The topic of the go get (or go + V) construction in English (Let’s go see what’s happening) has now come up (in comments) in connection with V + V compounds (sleep walk, stir-fry). I’ve spent years probing this construction, mostly in collaboration with Geoff Pullum, so I thought this would be a good time to reproduce a summary I wrote in 2000 for the Usenet group sci.lang (with editorial amendments and additions over the years).

Note: This is going to be long and pretty technical. And you should first read (at least) my 2007 Language Log posting “Go, go, go!”, which will put things in context and set aside a collection of issues off the main topic.

The Quasi-Serial Verb (QSV) construction in English, illustrated by

(1) Go see who’s at the door!

(2) I’ll come look at your homework in a minute.

(3) I want you to go check the gauges.

involves a head verb (V1) — GO or COME or, for some speakers, RUN or HURRY, and possibly others — in combination with an immediately following VP, the head verb of which (SEE, LOOK, CHECK in (1)-(3), respectively) I’ll refer to as V2. QSV is subject to quite a lot of variation from person to person; my discussion of this variation here is based on Pullum (1990: “Constraints on intransitive quasi-serial verb constructions in modern colloquial English”. OSU WPL 39.218-39.).

First, there are speakers who do not have QSV; such speakers reject (1)-(3) and all similar examples as ungrammatical.  (Some older British speakers give these judgments, characterizing examples like (1)-(3) as barbaric Americanisms.)


Pullum gives citations, from Bartlett’s and the OED, from the 14th century on, to which many further examples could be added from the great age of hymnody:

“Come sound his praise abroad” (Isaac Watts, 1704)

“Come let us join our friends above” (Charles Wesley, 1759)

“Come tell of your ship and what is her name” (anonymous American, 19th century)

But Pullum notes that lexicographers and grammarians alike characterize the construction as “archaic” and/or “dialectal”.  Presumably, the construction vanished from colloquial British English by the end of the 19th century and waned in American English, but then experienced an American revival during the 20th century; several people have suggested to me that the rise of the modern construction might have had its origin in a calque on a Yiddish construction (though I can’t see any evidence at all in favor of the idea, beyond the inclination of some commentators to treat what they see as Americanisms as due to Yiddish influence)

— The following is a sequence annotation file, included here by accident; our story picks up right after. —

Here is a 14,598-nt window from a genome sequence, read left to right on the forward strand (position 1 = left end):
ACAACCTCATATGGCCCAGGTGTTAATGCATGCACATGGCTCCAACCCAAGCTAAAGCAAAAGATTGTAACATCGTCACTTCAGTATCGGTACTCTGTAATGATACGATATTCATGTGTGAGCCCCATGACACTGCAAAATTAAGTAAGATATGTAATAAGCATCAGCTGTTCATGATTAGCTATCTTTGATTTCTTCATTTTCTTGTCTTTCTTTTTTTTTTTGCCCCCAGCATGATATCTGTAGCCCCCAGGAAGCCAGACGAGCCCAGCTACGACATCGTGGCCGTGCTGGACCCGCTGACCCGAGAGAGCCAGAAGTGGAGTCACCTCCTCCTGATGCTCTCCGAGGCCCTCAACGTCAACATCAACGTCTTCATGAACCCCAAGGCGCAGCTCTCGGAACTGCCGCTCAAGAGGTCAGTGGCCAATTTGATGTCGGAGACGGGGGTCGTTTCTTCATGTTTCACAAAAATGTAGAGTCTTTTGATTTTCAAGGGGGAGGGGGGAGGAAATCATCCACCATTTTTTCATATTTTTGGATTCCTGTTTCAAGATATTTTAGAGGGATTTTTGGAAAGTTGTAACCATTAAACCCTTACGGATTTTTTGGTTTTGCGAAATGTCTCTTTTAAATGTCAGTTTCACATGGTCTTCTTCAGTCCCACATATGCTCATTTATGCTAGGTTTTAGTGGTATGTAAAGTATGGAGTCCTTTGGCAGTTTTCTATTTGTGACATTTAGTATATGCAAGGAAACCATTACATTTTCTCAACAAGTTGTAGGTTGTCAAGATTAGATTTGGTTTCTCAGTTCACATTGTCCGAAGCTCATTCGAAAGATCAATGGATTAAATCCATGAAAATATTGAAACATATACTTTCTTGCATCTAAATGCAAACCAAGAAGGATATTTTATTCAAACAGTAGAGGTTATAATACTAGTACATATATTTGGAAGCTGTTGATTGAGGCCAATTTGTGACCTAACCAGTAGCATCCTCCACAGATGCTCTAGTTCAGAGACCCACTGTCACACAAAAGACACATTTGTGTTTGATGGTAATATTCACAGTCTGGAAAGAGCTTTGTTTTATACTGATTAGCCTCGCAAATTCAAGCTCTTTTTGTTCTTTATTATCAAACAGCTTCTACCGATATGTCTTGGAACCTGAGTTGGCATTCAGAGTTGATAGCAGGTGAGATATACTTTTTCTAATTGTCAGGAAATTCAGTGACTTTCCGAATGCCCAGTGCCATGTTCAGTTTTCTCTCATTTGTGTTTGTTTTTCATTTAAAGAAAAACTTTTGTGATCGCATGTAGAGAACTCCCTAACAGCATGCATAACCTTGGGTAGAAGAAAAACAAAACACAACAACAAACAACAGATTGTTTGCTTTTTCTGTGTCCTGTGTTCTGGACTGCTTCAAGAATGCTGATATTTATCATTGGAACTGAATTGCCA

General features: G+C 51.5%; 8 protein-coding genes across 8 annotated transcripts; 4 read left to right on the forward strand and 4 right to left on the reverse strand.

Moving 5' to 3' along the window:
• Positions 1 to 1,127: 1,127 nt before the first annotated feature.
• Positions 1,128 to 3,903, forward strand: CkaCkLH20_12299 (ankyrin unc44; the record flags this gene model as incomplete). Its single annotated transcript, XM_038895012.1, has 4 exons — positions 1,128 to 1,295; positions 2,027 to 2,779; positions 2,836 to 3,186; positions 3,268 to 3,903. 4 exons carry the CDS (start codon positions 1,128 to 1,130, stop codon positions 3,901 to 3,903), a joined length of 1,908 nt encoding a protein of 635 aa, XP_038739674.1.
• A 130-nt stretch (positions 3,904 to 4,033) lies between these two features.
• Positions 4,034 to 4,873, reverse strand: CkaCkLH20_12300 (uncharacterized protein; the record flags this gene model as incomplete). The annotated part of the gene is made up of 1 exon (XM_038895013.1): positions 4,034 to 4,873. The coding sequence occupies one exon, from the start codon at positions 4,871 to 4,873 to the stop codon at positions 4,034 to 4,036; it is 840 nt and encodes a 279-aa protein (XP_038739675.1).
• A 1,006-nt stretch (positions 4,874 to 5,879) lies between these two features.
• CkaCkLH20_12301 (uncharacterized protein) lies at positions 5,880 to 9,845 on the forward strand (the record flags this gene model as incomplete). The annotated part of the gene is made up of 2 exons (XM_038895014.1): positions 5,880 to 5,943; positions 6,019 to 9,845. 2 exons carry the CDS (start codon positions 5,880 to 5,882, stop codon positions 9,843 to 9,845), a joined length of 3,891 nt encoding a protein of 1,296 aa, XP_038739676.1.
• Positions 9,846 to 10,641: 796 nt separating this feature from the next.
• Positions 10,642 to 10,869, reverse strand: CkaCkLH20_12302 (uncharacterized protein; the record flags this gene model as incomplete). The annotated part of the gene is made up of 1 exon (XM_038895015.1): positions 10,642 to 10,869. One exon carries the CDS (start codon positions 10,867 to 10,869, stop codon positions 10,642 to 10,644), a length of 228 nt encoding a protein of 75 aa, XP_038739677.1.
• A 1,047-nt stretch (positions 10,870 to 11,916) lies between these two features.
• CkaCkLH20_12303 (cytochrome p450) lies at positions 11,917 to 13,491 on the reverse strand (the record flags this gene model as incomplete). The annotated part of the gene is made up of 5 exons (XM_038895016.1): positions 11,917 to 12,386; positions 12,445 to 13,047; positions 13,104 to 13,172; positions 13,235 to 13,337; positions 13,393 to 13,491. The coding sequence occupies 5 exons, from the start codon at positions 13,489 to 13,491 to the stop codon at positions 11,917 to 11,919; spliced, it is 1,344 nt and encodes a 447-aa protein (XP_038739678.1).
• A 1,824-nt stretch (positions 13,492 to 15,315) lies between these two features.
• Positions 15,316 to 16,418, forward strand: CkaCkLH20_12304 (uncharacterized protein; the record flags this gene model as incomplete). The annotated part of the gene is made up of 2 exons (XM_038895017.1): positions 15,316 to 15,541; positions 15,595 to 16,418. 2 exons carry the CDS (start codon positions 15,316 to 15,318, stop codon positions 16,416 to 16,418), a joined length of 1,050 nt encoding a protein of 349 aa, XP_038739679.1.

Perhaps modern QSV did arise in the U.S.; if so, it has now spread rapidly throughout the English-speaking world.

My hypothesis about its origin (a hypothesis still to be tested by the study of texts) is that the source is coordinate imperatives like

(4) Go, see who’s at the door!

(5) Come, look at your homework!

(The hymn texts sometimes have a comma, sometimes not: “Come, let us raise our voices high” (anonymous American, 19th century), “Come, let our hearts and voices join” (Alabaman O.H. Handley, 1959), “Come, let us join with one accord” (Georgian H.M. McGraw, 1935; sometimes printed without the comma).)

All that’s needed to get from sentences like (4) and (5) to an example like (1) is for the two imperative verbs to be prosodically united, as they surely are in the hymn texts. Then (1) can be reanalyzed (by listeners) as a verb-complement, V+VP, construction — a small construction or an idiom with an open slot. At this earliest stage, the idiom would be restricted to occurrence in the imperative. (It’s not uncommon for an idiom to be restricted to occurring within a certain other construction.)

SYSTEM 2: QSV limited to imperative sentences

A speaker with this system would accept (1) but reject (2) and (3).  I have not (yet) encountered a system 2 speaker. But if my hypothesis about origins is correct, then there should be evidence that there were such speakers; a careful text search should yield examples of QSV in imperatives only, before it appears in other contexts.

Almost all of the early examples of QSV that I’ve already mentioned — from Bartlett’s, the OED, and the hymn texts — are in imperatives.

The next stage depends on the fact that imperative sentences in English use the BSE (base) form of the verb. A natural reanalysis would take the crucial fact about examples like (1) to be the appearance of a BSE form, rather than the specifically imperative use of BSE  The result would be an extension of QSV to other uses of BSE, the two most frequent of which are (a) in the complement of a modal verb, as in (2), and (b) as the complement of the infinitive marker TO, as in (3).

SYSTEM 3: QSV limited to V1 in constructions requiring BSE